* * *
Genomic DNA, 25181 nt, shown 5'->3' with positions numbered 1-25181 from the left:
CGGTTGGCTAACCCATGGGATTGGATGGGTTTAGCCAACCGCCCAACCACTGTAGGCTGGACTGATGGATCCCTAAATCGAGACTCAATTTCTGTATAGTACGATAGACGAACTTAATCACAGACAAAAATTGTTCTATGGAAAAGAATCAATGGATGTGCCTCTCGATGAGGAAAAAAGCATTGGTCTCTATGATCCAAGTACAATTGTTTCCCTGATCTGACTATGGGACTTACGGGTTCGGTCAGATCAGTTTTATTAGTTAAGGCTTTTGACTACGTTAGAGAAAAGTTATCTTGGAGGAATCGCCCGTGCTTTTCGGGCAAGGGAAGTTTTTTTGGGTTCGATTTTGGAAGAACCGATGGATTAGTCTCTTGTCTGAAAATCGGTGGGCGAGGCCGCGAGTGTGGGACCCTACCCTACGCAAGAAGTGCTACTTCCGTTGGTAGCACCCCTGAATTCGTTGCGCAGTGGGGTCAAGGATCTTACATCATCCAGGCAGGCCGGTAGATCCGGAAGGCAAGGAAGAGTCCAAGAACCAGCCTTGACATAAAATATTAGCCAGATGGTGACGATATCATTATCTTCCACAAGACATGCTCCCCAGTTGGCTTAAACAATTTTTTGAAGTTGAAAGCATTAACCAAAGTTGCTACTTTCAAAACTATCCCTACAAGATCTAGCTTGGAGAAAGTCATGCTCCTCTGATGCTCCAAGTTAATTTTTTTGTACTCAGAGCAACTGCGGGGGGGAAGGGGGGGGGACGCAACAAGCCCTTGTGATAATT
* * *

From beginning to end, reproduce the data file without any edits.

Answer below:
Genomic DNA, 25181 nt, shown 5'->3' with positions numbered 1-25181 from the left:
CGGTTGGCTAACCCATGGGATTGGATGGGTTTAGCCAACCGCCCAACCACTGTAGGCTGGACTGATGGATCCCTAAATCGAGACTCAATTTCTGTATAGTACGATAGACGAACTTAATCACAGACAAAAATTGTTCTATGGAAAAGAATCAATGGATGTGCCTCTCGATGAGGAAAAAAGCATTGGTCTCTATGATCCAAGTACAATTGTTTCCCTGATCTGACTATGGGACTTACGGGTTCGGTCAGATCAGTTTTATTAGTTAAGGCTTTTGACTACGTTAGAGAAAAGTTATCTTGGAGGAATCGCCCGTGCTTTTCGGGCAAGGGAAGTTTTTTTGGGTTCGATTTTGGAAGAACCGATGGATTAGTCTCTTGTCTGAAAATCGGTGGGCGAGGCCGCGAGTGTGGGACCCTACCCTACGCAAGAAGTGCTACTTCCGTTGGTAGCACCCCTGAATTCGTTGCGCAGTGGGGTCAAGGATCTTACATCATCCAGGCAGGCCGGTAGATCCGGAAGGCAAGGAAGAGTCCAAGAACCAGCCTTGACATAAAATATTAGCCAGATGGTGACGATATCATTATCTTCCACAAGACATGCTCCCCAGTTGGCTTAAACAATTTTTTGAAGTTGAAAGCATTAACCAAAGTTGCTACTTTCAAAACTATCCCTACAAGATCTAGCTTGGAGAAAGTCATGCTCCTCTGATGCTCCAAGTTAATTTTTTTGTACTCAGAGCAACTGCGGGGGGGAAGGGGGGGGGACGCAACAAGCCCTTGTGATAATT